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The Attractive EmpireTransnational Film Culture in Imperial Japan$
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Michael Baskett

Print publication date: 2008

Print ISBN-13: 9780824831639

Published to Hawaii Scholarship Online: November 2016

DOI: 10.21313/hawaii/9780824831639.001.0001

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The Emperor’s Celluloid Army Marches On

The Emperor’s Celluloid Army Marches On

Chapter:
(p.132) Chapter Five The Emperor’s Celluloid Army Marches On
Source:
The Attractive Empire
Author(s):

Michael Baskett

Publisher:
University of Hawai'i Press
DOI:10.21313/hawaii/9780824831639.003.0005

This chapter examines the connections between pre- and post-imperial Japanese film culture with regard to a longing for empire. Japan's surrender to the Allies in 1945 marked an end to the physical reality of Japanese empire, but Japanese filmmakers continued to struggle with the loss of empire in the years after World War II, and especially wrestled with the question of how the newly decolonized Japanese nation fit in Asia. This chapter considers how Japanese filmmakers and their audiences often turned to the past in an attempt to reclaim their empire onscreen time and again. It looks at the emergence of a film genre known as the “postwar antiwar film.” The combination of guilt and nostalgia in these films created a formula that was very similar to that of the films produced before the war. The chapter analyzes two films produced after 1945 and set in the final days of empire that replicate verbatim the structure of the imperial era “goodwill” films.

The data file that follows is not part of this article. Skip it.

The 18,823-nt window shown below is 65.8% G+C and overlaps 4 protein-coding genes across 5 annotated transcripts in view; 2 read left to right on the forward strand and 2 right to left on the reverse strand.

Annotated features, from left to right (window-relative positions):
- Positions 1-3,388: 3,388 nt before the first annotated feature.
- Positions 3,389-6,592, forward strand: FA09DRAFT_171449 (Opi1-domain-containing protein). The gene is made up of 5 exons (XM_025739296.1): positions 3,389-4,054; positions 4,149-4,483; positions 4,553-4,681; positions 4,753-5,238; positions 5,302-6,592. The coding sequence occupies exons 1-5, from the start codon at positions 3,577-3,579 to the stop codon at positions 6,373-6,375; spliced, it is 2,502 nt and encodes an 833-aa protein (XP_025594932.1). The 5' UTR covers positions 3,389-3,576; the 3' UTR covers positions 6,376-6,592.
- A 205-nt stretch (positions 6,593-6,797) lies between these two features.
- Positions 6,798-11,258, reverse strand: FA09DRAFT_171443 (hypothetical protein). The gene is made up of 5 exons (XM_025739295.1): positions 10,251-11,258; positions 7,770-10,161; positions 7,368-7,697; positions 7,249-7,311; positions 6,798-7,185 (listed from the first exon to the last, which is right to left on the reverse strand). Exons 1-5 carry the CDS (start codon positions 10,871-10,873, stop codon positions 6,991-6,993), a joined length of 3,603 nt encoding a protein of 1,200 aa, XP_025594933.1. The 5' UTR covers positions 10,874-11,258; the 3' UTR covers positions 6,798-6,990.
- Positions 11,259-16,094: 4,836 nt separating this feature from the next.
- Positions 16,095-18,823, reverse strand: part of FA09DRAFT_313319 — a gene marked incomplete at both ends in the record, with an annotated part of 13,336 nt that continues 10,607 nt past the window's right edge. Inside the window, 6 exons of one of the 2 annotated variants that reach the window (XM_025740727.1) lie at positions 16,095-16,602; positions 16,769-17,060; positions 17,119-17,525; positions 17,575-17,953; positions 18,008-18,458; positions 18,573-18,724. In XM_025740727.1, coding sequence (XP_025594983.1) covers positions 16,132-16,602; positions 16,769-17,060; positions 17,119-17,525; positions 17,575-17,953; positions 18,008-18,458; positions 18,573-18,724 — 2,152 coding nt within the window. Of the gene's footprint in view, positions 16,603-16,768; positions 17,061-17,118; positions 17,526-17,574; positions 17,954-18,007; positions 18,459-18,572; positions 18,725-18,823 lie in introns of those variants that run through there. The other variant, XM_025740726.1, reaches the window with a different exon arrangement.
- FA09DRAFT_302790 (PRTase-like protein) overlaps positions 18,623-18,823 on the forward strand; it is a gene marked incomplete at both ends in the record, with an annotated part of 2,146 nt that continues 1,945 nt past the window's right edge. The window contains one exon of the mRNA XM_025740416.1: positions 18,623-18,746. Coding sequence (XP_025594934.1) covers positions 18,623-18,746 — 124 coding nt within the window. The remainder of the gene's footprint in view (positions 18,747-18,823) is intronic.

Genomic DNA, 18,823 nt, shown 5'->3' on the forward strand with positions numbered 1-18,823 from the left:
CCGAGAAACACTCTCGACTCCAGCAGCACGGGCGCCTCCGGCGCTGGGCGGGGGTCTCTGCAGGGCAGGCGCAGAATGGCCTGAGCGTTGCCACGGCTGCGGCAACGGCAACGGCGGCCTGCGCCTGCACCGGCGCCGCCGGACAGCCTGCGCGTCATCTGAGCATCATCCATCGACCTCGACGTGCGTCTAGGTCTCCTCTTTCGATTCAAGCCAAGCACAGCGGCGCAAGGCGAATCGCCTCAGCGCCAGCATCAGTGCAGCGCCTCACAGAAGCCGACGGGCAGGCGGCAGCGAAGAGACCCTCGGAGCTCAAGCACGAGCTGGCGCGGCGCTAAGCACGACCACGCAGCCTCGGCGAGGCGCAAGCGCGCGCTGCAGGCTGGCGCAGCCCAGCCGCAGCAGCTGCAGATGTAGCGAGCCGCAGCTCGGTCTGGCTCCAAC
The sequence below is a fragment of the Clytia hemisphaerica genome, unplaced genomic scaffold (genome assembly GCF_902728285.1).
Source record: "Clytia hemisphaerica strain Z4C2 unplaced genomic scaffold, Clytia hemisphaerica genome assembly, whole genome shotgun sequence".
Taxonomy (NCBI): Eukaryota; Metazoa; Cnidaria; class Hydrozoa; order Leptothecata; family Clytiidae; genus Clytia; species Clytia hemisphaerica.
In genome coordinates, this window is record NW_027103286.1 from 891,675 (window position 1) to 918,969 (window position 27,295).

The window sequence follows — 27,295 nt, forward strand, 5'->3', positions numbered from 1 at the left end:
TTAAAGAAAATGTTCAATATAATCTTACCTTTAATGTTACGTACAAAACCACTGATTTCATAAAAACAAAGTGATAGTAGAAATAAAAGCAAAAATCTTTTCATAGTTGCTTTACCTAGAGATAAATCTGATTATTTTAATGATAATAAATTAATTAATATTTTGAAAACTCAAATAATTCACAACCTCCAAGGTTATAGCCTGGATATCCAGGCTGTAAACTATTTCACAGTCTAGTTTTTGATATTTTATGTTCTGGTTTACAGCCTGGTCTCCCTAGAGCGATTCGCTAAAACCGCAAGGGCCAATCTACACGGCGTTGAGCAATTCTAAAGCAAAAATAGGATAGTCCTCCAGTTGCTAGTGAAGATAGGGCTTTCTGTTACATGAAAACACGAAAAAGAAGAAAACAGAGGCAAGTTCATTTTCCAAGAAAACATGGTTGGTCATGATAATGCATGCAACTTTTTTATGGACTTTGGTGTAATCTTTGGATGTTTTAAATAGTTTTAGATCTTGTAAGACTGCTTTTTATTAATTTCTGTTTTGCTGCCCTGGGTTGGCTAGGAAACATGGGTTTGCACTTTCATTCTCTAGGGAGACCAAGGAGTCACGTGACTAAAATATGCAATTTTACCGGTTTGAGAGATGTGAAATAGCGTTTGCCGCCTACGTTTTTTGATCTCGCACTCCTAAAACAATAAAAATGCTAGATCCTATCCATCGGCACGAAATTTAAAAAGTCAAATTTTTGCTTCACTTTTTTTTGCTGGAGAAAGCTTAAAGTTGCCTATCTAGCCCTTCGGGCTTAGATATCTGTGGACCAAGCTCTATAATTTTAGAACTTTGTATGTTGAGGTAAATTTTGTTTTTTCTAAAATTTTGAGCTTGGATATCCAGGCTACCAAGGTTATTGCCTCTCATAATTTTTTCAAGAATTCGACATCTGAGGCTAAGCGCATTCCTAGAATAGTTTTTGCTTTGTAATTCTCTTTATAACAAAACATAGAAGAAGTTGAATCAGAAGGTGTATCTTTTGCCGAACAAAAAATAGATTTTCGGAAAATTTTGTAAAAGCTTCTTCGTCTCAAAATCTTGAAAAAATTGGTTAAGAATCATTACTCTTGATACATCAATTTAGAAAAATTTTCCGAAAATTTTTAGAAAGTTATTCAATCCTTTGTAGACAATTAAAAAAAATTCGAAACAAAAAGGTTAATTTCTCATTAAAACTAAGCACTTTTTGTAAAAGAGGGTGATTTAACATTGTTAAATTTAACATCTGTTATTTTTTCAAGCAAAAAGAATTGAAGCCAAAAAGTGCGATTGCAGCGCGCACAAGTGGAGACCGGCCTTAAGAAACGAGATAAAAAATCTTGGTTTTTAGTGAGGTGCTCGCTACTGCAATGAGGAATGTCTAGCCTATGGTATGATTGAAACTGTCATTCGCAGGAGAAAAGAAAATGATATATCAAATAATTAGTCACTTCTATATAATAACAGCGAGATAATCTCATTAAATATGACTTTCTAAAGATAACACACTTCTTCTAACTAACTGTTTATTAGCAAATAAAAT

Keywords:   nostalgia, Japanese film culture, Japan, Japanese empire, Japanese film, Asia, postwar antiwar film, guilt, goodwill film, World War II

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